Part II: The Great Production Debate

Editor’s Note: Affordable low-income housing developers should forego over-designed projects and architectural frills, says housing development consultant Bob Santucci. Instead, they should concentrate on increasing production of basic, high-value housing so more of the nation’s poor can have decent homes. In his response to architect Charles Buki’s essay in the last issue, Santucci cautions against using limited funds for housing as a means of neighborhood enhancement.

The argument for stressing quantity in affordable housing development is based on two beliefs: there will never be enough money to house all of the people, all of the time; and savings in production and operating costs can be used to create more affordable housing.

Cutting costs does not necessarily mean reducing quality. In fact, when seeking to lower long-term operating and replacement costs, we often use “high-value” materials. But before we focus on affordable low-income housing, let’s investigate how affordability and value operate when purchasing an automobile.

For an automobile to be affordable to someone with a low- to moderate-income, its purchase price and operating cost must be low. The most inexpensive family cars are available for under $10,000, but a high-value automobile must provide benefits that exceed the initial purchase price. High value is defined as a positive imbalance between the cost and benefits of a specific product. To search for high value among inexpensive cars, I’m going to load my database with measurable criteria, such as five-year ownership costs, safety features, and resale price.

Without the emotional constraints of prestige and ego enhancement, clear winners emerge. For about $12,000, a car like a Saturn offers the lowest five-year ownership cost and the best resale price in a very safe envelope. If the best buys are around $12,000, why is the average purchase price of an automobile between $18,000 and $20,000? Because people are purchasing perceived benefits. They are looking for excitement and prestige – wishes that may be best fulfilled with a $31,000 luxury import, like a BMW.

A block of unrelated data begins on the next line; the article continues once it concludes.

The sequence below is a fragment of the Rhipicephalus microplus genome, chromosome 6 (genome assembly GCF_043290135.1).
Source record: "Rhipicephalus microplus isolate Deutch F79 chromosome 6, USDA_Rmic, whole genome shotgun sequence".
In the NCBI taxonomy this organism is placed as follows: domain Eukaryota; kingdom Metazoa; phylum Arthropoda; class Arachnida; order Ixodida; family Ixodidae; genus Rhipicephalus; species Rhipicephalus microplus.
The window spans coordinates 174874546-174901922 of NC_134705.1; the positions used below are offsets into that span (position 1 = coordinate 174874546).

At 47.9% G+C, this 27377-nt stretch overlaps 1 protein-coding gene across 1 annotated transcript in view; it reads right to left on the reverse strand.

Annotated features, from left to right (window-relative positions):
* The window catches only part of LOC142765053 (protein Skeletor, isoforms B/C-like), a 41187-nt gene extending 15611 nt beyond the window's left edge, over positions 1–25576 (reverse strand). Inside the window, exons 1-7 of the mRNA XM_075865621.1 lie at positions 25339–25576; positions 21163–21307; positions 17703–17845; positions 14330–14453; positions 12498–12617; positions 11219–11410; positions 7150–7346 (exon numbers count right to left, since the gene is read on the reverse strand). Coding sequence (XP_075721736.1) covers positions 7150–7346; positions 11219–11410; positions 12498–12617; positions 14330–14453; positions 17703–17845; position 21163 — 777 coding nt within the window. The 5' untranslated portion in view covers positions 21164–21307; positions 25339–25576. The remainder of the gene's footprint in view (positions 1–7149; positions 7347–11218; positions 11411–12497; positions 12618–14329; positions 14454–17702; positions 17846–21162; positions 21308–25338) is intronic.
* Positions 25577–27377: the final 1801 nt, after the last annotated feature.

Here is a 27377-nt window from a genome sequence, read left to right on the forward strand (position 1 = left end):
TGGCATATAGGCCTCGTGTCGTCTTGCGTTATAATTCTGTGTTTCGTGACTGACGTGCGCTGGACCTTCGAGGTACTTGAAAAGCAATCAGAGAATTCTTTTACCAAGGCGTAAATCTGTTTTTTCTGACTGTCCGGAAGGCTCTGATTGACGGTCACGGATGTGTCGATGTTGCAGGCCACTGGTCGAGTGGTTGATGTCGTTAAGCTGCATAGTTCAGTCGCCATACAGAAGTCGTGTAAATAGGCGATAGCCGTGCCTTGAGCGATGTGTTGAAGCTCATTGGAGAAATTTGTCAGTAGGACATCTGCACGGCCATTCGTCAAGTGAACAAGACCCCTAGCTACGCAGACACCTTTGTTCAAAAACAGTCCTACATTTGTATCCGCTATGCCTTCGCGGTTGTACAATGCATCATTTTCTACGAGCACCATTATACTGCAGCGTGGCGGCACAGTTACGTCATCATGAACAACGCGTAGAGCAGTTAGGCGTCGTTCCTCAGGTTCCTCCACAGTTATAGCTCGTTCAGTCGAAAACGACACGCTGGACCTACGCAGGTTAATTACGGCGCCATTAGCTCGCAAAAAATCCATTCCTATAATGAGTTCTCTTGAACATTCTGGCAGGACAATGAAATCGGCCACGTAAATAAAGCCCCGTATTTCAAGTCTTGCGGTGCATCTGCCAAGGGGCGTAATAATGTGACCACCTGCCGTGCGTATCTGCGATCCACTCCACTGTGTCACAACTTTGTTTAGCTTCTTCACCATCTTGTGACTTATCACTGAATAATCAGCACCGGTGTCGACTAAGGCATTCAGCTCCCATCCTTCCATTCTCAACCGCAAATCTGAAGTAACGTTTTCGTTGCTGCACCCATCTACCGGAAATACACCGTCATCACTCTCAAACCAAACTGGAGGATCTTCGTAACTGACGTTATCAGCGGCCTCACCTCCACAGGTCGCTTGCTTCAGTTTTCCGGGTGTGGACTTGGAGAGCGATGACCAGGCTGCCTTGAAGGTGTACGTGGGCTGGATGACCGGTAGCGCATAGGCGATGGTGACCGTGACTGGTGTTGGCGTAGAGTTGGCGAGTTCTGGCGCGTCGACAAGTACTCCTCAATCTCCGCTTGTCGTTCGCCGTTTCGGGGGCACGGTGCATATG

Applying this comparison to affordable housing development, it’s important that everyone get high-value, basic transportation before anybody gets a luxury ride – at least as long as the public is subsidizing these homes.

With affordable housing, we are balancing initial cost against measurable criteria like current appraised value, utility of the space, size of the total structure and individual rooms, safety of the structure and its surroundings, included amenities, and potential resale value. Unfortunately, this initial cost can be translated into a monthly cost that is highly manipulated by reducing the interest rate. Many affordable housing organizations use the trick of applying an excellent mortgage or low cost loan to an expensive home to mask high production costs and extravagant design.

The quantity camp of affordable housing downplays the importance of aesthetics. Simply stated, nice houses do not solve social problems. The opposite – that bad architecture does not cause illiteracy, poverty, drug use and bigotry – is equally true. I believe that even if Frank Lloyd Wright or I.M. Pei were to individually assess low-income families and create a unique housing environment for each, few, if any, of the families’ social problems would be solved. It follows that helping people attain affordable housing is only the beginning of empowering and refocusing low-income families. Service enhancement, not housing enhancement, is required to address social concerns. The money spent on non-structural, but “high class” brick facades and copper roofing is much better placed in prenatal counseling, job training, drug counseling, etc.